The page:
Yellowstone's Wrangler Lake, Bog Creek, Joseph's Coat Springs, Broad Creek, Wapiti Lake, Hot Springs Basin, and Pelican Valley. Part One of Two.

TractorDoc

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.
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Aug 21, 2018
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408
Not long after @scatman and I left Yellowstone in September of 2021 we began planning a trip for September 2022. He must have been desperate for company to let me follow him thru the wilderness again. . . I tend to pull him off course when we travel off-trail, but I like to think my charming wit and personality make up for my lack of compass. I've also been known to bribe my trail mates with tasty snacks so he may had taken that into consideration as well.

We bounced several ideas back and forth in terms of which region of the park to visit as well as what areas we'd like to explore. Hugh has probably been to Yellowstone over 500 times so it can be a challenge to find a place in the park he has not been to. For 2022 we focused on an area East of Canyon that held a lot of unknowns for the both of us. We reserved campsites for four nights: Night one at 4W1 -- Wrangler Lake. Night two at 4B1 -- Joseph's Coat Springs. Nights three and four at 4W2 --Wapiti Lake. My spot in the backcountry lottery was not very early, luckily for us no one else seems to want to visit these areas of the park and I had no problems reserving our campsites. :)

I made things even more interesting for Hugh this year as I'd be bringing along my brother-in-law (Patrick) and good friend (Cody). They have experience with hiking and camping but I think it is safe to say few people truly know what to expect when they accompany Hugh and I into the backcountry. It is also safe to say Hugh had no idea what he was getting into when it came to travelling with Patrick. I hate to spoil the ending but will let everyone know that we made it out alive. Perhaps mentally scarred, but alive. :p

Here is our story in pictures. I've divided the report up into two parts because of the number of photos taken (and I've only resized half the pictures so far). Our trip began on Monday, September 12, 2022 and concluded on Friday, September 16, 2022.

Day One: Monday September 12, 2022.

The goal today was to hike to backcountry campsite 4W1 at Wrangler Lake. This day was designed to be easy so that we might recover a bit from the prior day's 17 mile backcountry hike:

https://backcountrypost.com/threads...arnica-creek-meadows-september-11-2022.10486/

After an Old Faithful buffet breakfast and a somewhat time-consuming car shuttle the four of us found ourselves gearing up at the Wapiti Lake Trailhead. Because Hugh is one with nature a small butterfly (I think it might be a type of Fritillary) used his hand as a perch.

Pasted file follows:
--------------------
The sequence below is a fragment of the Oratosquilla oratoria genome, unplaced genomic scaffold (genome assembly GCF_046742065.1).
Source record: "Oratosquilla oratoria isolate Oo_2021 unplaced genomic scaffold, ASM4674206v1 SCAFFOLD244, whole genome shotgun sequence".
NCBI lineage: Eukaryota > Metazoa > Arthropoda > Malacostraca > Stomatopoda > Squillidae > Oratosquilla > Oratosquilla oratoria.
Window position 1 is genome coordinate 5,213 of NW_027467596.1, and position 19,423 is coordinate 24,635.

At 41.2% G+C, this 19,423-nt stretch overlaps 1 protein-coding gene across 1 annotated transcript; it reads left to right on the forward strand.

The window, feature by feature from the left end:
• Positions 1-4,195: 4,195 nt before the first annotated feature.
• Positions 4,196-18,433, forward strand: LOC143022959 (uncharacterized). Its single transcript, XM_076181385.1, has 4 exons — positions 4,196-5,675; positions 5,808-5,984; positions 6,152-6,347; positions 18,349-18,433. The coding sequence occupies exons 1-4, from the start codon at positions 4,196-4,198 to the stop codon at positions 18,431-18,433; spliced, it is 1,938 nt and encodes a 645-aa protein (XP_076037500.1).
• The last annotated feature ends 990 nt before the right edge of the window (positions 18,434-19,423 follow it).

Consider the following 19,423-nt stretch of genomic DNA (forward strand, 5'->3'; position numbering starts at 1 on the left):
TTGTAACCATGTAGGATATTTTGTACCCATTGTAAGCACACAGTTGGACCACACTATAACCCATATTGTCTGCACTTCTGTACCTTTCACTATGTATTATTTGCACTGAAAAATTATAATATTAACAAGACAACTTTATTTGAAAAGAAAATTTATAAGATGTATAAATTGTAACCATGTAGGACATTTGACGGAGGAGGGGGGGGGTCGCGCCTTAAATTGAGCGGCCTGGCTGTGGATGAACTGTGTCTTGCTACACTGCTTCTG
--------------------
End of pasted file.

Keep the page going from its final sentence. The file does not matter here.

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We took the encounter as a good omen for things to come. . . of course it could have been nothing more than Hugh having some leftover syrup on his thumb from breakfast.

Wapiti Lake Trailhead Map. Because we did not want the day to be too easy we followed the Sour Creek Trail down to Sour Creek. There is a small waterfall just to the East of where the trail meets the creek. After checking it out we crossed the sage flat until reconnecting with the Wapiti Lake Trail.

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An optimistic group at the Wapiti Lake Trailhead. From left to right: @scatman , Cody, @TractorDoc , @CajunPoncho (Patrick).

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Cody and Patrick getting off to a good start.

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Hugh made sure we did not wander off the trail.

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A little haze hovered over the valley this afternoon.

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Patrick and Cody's lead eventually disappeared. Something about me having the map/directions caused them to fall back.

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GoPro Pic on the trail while waiting for Hugh to catch up. Look how everyone is smiling! :)

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Normal people would follow the Wrangler Lake Trail to get to Wrangler Lake. We took a right (went straight) instead.

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Our destination was somewhere in those distant trees.

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After a slightly hot hike we encountered Sour Creek.

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Instead of crossing the creek we followed the trees to the left. The ground suggested the waterfall is no secret and that many others had made their way to it before us.

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A few minutes later a break in the trees revealed a refreshing oasis.

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We were only a couple miles in but the walk thru Hayden Valley was open, exposed, and hot. The surroundings of the waterfall were much more comfortable -- even if it was just psychological.

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Patrick thinking of taking a swim.

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Group Shot.

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Hugh told us we could not go swimming; he said something about us contaminating the park's water supply o_O so it was off to Wrangler Lake instead.

Heading East and up the sage flat towards the Wrangler Lake Trail.

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Sour Creek meandered to our right.

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Walking the line between sage and marshy meadow.

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We followed the low ridge you can see working its way in from the left.

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Bones.

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After about three quarters of a mile of off trail travel we were back on the Wrangler Lake Trail and encountered a small stream crossing.